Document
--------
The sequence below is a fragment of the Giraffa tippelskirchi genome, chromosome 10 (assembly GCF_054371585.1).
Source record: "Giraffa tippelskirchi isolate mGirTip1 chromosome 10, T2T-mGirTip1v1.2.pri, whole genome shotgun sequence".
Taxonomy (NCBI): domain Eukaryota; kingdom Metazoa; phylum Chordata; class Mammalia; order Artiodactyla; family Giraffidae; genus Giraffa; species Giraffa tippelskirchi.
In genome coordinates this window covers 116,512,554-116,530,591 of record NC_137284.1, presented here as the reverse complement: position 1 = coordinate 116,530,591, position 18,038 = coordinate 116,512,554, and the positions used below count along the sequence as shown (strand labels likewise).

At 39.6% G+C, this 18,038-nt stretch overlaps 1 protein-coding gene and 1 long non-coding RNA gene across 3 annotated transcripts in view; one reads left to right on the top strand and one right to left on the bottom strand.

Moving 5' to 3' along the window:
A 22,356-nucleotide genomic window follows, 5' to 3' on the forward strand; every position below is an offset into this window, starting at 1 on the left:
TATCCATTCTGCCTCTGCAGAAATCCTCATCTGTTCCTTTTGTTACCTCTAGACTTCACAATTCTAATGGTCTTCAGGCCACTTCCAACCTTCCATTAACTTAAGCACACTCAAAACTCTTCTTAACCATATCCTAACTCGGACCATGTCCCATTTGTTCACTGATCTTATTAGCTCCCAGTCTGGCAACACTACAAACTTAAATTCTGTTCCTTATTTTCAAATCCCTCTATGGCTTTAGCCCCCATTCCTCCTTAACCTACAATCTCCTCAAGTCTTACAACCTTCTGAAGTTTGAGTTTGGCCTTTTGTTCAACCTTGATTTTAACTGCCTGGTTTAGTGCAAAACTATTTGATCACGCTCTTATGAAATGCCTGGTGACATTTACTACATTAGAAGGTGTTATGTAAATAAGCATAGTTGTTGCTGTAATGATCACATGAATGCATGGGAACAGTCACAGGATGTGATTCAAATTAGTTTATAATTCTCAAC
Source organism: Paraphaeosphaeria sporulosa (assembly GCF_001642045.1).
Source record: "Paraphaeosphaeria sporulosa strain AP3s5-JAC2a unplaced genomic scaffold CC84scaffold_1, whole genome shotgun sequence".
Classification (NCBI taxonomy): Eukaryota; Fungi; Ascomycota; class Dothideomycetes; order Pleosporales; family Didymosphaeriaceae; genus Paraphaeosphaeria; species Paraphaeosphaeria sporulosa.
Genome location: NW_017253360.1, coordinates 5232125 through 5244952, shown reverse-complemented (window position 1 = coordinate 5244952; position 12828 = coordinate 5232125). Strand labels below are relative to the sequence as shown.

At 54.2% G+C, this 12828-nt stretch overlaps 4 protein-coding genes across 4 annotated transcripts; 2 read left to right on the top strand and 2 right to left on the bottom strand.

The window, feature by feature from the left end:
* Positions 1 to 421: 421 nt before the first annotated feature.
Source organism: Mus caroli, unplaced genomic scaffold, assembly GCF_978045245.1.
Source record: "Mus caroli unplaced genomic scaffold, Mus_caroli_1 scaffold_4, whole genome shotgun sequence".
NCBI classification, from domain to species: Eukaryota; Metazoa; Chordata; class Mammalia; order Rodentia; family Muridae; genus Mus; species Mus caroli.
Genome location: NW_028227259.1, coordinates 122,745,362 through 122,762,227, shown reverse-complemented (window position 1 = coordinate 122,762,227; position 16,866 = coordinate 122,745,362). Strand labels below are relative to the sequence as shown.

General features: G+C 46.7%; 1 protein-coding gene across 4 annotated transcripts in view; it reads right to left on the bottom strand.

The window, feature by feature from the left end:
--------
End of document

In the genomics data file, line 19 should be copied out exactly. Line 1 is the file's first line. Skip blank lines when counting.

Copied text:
Genome location: NW_028227259.1, coordinates 122,745,362 through 122,762,227, shown reverse-complemented (window position 1 = coordinate 122,762,227; position 16,866 = coordinate 122,745,362). Strand labels below are relative to the sequence as shown.